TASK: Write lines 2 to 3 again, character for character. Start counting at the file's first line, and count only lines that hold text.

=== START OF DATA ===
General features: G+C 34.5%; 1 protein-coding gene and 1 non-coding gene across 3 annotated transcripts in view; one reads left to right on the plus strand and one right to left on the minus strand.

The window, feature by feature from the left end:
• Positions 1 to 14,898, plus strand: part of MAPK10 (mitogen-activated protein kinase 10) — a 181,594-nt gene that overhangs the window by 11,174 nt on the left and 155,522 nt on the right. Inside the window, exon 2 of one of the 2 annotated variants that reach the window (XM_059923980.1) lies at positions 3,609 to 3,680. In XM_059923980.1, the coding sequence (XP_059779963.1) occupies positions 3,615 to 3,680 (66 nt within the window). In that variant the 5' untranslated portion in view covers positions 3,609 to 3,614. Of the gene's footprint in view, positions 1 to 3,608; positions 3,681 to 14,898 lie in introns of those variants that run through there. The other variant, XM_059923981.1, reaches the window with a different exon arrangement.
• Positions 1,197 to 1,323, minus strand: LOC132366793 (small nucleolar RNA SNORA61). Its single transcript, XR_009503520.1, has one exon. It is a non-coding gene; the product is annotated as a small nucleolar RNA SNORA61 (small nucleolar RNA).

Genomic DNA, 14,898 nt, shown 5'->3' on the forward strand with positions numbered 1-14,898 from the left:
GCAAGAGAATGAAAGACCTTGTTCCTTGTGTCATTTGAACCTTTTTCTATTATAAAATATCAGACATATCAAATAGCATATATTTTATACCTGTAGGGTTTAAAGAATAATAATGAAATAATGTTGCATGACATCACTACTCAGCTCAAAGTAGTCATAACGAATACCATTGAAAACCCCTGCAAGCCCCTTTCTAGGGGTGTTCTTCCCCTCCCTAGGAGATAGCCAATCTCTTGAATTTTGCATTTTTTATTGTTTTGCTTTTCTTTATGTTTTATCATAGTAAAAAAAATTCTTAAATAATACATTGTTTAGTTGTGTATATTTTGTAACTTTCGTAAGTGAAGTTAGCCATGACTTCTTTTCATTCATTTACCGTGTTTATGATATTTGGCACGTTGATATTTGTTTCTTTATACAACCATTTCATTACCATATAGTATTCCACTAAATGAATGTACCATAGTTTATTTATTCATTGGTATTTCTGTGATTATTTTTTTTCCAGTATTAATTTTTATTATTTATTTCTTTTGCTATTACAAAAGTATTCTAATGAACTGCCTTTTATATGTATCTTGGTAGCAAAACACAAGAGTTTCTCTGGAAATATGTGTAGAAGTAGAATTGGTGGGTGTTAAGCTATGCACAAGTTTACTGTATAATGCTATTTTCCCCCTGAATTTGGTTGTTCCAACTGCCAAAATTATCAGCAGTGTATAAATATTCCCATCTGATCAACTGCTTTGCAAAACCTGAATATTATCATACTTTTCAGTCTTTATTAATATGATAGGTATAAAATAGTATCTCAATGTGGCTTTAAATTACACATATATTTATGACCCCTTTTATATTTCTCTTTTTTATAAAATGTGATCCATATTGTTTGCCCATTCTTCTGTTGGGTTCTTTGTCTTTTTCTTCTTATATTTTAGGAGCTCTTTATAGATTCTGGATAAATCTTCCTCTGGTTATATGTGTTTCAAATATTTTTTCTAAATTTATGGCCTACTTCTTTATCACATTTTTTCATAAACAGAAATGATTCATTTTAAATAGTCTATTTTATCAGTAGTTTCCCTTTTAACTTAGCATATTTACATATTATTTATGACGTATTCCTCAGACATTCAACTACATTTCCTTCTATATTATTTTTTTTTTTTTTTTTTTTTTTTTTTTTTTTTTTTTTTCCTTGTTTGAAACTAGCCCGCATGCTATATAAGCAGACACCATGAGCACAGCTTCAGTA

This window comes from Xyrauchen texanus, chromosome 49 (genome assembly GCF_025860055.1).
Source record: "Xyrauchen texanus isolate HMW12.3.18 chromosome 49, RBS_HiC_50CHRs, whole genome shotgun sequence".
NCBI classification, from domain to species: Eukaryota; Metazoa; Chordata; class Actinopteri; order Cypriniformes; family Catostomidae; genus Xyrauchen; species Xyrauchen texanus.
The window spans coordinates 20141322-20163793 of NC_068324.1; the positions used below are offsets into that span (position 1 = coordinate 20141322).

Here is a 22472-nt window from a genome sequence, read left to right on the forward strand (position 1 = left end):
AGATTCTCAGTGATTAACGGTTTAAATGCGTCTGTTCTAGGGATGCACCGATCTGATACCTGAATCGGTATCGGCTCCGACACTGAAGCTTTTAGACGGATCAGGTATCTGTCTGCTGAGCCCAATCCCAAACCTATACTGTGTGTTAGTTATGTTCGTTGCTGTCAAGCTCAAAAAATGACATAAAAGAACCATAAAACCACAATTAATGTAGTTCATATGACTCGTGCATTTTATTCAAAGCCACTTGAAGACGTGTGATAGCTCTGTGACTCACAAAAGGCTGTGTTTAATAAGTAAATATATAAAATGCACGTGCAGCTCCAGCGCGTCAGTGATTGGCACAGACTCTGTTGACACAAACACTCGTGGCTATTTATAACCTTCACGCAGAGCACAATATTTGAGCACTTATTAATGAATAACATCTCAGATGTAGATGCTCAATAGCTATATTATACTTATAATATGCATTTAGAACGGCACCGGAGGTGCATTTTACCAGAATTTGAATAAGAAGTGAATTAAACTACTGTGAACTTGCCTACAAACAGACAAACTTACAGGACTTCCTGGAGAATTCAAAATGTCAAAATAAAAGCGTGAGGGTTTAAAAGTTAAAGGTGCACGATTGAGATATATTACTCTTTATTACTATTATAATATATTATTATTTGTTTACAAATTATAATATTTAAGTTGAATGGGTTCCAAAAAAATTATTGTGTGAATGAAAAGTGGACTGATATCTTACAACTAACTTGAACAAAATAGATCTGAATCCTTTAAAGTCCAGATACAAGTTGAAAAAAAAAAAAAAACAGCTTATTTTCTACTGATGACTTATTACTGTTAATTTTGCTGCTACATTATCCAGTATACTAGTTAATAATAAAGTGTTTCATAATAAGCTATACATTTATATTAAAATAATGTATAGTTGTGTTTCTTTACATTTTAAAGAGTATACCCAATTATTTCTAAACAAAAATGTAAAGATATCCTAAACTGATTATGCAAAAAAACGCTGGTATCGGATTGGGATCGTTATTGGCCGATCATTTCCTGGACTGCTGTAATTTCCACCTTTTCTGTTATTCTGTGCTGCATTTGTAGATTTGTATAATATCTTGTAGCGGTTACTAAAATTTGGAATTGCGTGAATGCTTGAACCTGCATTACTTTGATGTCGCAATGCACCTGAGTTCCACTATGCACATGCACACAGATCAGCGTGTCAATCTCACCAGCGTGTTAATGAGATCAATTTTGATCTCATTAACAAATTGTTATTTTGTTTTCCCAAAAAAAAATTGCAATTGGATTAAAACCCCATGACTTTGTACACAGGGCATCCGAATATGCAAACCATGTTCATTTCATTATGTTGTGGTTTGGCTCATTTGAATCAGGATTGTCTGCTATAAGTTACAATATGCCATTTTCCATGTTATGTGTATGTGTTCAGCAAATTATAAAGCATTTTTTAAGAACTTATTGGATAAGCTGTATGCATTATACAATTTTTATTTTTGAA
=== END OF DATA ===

The window, feature by feature from the left end:
• Positions 1 to 14,898, plus strand: part of MAPK10 (mitogen-activated protein kinase 10) — a 181,594-nt gene that overhangs the window by 11,174 nt on the left and 155,522 nt on the right. Inside the window, exon 2 of one of the 2 annotated variants that reach the window (XM_059923980.1) lies at positions 3,609 to 3,680. In XM_059923980.1, the coding sequence (XP_059779963.1) occupies positions 3,615 to 3,680 (66 nt within the window). In that variant the 5' untranslated portion in view covers positions 3,609 to 3,614. Of the gene's footprint in view, positions 1 to 3,608; positions 3,681 to 14,898 lie in introns of those variants that run through there. The other variant, XM_059923981.1, reaches the window with a different exon arrangement.